Review update: 2022 Kia Carnival SX Prestige proves minivans can look cool

August 19, 2021

The Kia Carnival was in my possession less than a few hours before I received a text from a friend who loves everything from luxurious Audis to fast Mustangs. “If you’re in the neighborhood swing by with the Carnival,” he said “It’s kinda cool.”

Two weeks before the Carnival arrived another friend asked when I’d be getting into the latest Kia.

Like any good Carnival, this minivan has people excited.

There’s good reason for the excitement. The 2022 Kia Carnival replaced the Sedona, a minivan easy to forget, and immediately tied the Chrysler Pacifica for top honors on The Car Connection with a TCC Rating of 7.2 out of 10. It handily bests the Honda Odyssey and Toyota Sienna’s ratings thanks to its style, strong feature set, and smooth powertrain. But there’s no hybrid model, no all-wheel drive, and the packaging is a bit compromised compared to the competition.

I spent a week hauling the kids to camp, running errands, and road tripping to northern Minnesota to find where the 2022 Kia Carnival SX Prestige hits and misses.

2022 Kia Carnival

2022 Kia Carnival

2022 Kia Carnival

2022 Kia Carnival

2022 Kia Carnival

2022 Kia Carnival

2022 Kia Carnival

2022 Kia Carnival

Hit: A minivan with style

Kia proved minivans don’t have to look like boring bars of soap with the 2022 Carnival. Inside and out the Carnival’s handsome design borders on being an SUV in drag. My wife thought it might be a Telluride with a refresh that had gone sideways. It’s a box that has original 1980’s Chrysler Town and Country vibes in its side profile and sharp LED lighting. Inside, the dashboard is a mishmash of Telluride SUV and K5 sedan that looks good, and thankfully retains switches for the climate control and a volume knob.

2022 Kia Carnival

2022 Kia Carnival

Miss: “VIP Lounge Seats”

My loaded $47,770 SX Prestige model featured “VIP Lounge Seats” in the second row, which are power operated and turn into La-Z-Boys with a pop-out footrest and tilt/recline function. In theory, they seem awesome. Who doesn’t want airplane-style reclining captain’s chairs in their minivan? In reality, they are somewhat useless. There simply isn’t enough space when the seats recline to stretch out, and the seats can’t be removed because of the electronics mounted below them. While sitting upright in them as a 5-foot-10 person, my head room was limited by the twin-pane sunroof. Functionally they are ideal for tweens just out of booster seats before hitting their teenage years.

2022 Kia Carnival

2022 Kia Carnival

Hit: Smooth operator

Carnivals are powered by a 3.5-liter V-6 producing 290 hp and 262 lb-ft of torque sent to the front-wheels via an 8-speed automatic transmission. The V-6 produces more power than any other minivan and it blends into the background with reasonable fuel economy ratings of 19 mpg city, 26 highway, and 22 combined. But the 8-speed automatic transmission is the most appealing transmission available in a minivan today. Its shifts are smoother and more decisive than the 9-speeds that are tolerable in the Chrysler Pacifica and Honda Odyssey.

 

2022 Kia Carnival, silver, and 2021 Toyota Sienna, green

2022 Kia Carnival, silver, and 2021 Toyota Sienna, green

Miss: AWD what? Hybrid who?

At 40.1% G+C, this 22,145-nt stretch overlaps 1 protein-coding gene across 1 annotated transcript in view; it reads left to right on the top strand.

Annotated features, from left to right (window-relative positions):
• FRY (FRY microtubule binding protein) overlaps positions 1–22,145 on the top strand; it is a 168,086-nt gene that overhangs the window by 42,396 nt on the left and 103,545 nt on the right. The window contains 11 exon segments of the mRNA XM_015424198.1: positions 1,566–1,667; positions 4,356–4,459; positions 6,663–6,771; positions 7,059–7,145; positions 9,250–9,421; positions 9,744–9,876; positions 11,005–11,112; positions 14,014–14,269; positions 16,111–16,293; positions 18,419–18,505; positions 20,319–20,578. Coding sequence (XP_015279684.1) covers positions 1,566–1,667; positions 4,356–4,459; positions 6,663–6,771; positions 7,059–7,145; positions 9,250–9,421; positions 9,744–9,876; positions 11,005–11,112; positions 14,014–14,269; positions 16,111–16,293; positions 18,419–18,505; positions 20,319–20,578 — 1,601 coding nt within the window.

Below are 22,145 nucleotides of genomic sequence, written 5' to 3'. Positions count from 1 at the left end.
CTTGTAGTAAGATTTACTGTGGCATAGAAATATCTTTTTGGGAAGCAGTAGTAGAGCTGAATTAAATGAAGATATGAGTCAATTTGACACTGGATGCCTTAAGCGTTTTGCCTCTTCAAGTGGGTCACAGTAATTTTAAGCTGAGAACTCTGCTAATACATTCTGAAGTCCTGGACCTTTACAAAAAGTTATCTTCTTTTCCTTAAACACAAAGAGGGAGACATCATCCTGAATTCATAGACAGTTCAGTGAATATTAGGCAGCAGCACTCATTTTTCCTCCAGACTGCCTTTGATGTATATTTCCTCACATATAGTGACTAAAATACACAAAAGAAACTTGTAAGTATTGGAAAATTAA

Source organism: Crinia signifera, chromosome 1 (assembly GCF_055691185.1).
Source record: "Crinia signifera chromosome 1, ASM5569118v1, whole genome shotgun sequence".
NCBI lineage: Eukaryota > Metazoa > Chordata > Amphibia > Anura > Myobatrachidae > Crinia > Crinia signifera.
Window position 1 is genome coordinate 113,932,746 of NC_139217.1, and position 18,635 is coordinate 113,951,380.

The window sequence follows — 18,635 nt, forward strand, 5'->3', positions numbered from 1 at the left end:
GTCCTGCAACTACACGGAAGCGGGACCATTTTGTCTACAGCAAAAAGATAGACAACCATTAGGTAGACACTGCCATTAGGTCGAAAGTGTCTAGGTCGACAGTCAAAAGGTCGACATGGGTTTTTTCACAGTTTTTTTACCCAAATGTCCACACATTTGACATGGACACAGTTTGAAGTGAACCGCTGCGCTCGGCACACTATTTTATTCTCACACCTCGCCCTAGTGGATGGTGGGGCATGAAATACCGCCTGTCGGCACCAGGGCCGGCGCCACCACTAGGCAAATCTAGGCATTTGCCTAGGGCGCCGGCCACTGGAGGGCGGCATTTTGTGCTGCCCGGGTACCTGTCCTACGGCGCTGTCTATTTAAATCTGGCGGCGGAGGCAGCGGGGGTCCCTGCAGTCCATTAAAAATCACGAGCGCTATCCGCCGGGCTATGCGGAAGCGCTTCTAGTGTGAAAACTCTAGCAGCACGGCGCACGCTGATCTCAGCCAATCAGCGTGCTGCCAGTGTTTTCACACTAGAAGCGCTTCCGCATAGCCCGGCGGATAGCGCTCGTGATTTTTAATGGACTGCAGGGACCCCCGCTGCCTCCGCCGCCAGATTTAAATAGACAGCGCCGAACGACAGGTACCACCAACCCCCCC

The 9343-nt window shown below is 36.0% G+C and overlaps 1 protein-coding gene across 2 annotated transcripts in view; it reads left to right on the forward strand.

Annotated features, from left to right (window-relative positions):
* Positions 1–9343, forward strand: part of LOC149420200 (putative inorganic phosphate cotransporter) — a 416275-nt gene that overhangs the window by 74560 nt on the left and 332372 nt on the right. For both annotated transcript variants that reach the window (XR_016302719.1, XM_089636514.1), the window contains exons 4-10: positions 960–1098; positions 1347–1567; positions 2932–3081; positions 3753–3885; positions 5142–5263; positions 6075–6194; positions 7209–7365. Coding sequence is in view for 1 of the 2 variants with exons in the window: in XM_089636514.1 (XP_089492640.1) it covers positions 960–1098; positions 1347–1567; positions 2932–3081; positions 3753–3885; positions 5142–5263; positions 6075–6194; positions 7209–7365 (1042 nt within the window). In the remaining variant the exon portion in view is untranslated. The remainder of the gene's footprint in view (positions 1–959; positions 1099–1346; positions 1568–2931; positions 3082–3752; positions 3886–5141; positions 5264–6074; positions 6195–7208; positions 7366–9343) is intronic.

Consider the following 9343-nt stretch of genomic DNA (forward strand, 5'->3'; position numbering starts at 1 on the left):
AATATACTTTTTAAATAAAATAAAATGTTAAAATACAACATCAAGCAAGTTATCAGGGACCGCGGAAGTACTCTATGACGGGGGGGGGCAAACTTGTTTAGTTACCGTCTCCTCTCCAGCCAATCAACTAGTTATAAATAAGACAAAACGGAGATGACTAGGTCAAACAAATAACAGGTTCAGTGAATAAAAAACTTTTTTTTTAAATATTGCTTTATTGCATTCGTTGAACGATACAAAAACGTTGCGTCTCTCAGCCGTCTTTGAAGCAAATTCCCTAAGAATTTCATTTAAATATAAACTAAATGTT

The Chrysler Pacifica can be had with all-wheel drive or with a plug-in hybrid powertrain. The Toyota Sienna only comes with a hybrid powertrain and can be optioned with all-wheel drive. The Carnival can be had with neither despite riding on a modular platform shared with the Sorento crossover SUV and K5 sedan, both of which can be optioned with all-wheel drive. It’s a missed opportunity that gives competitors an edge.

 

2022 Kia Carnival

2022 Kia Carnival

Hit: Comfortable cruiser

The Carnival, depending which seat you’re placed in, makes for a terrific road-trip warrior. Clearly cut from similar cloth as the Telluride, it’s both comfortable and quiet with that smooth powertrain just settling into the background. Unlike the Sorento, Seltos, and K5, which have obnoxious wind noise, the Carnival provides that Telluride polish that punches above its price class to surprise and delight.

 

2022 Kia Carnival

2022 Kia Carnival

Miss: The two-star third row

Minivans are meant to be people haulers. While more than four passengers in the Carnival isn’t a crowd, not everyone will be pleased with their accommodations. The third-row seat would warrant a two-star Yelp review. With the second-row slid back there’s no leg room to speak of, and to achieve acceptable space the second-row riders will feel shafted. The third row is barely defined as the kid zone, and it’s mostly acceptable for short drives; the third row in a Pacifica or Odyssey is adult-friendly.

Suddenly we live in a timeline where a minivan is cool looking with a powerful powertrain resulting in a fantastic family cruiser, but take stock of how often the third row is needed and for whom. It’s also best to skip over those fancy “VIP Lounge” seats and opt for the SX model to save $5,000.

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2022 Kia Carnival SX Prestige

Base price: $26,135
Price as tested: $47,770
Powertrain: 290-hp V-6, 8-speed automatic, front-wheel drive
EPA fuel economy: 19/26/22 mpg
The hits: Looks fantastic inside and out, smooth powertrain, comfortable and refined cruiser
The misses: Silly “VIP Lounge Seats,” lacks AWD or hybrid powertrain options, cramped third row

2021
The Car Connection
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2021
The Car Connection
 
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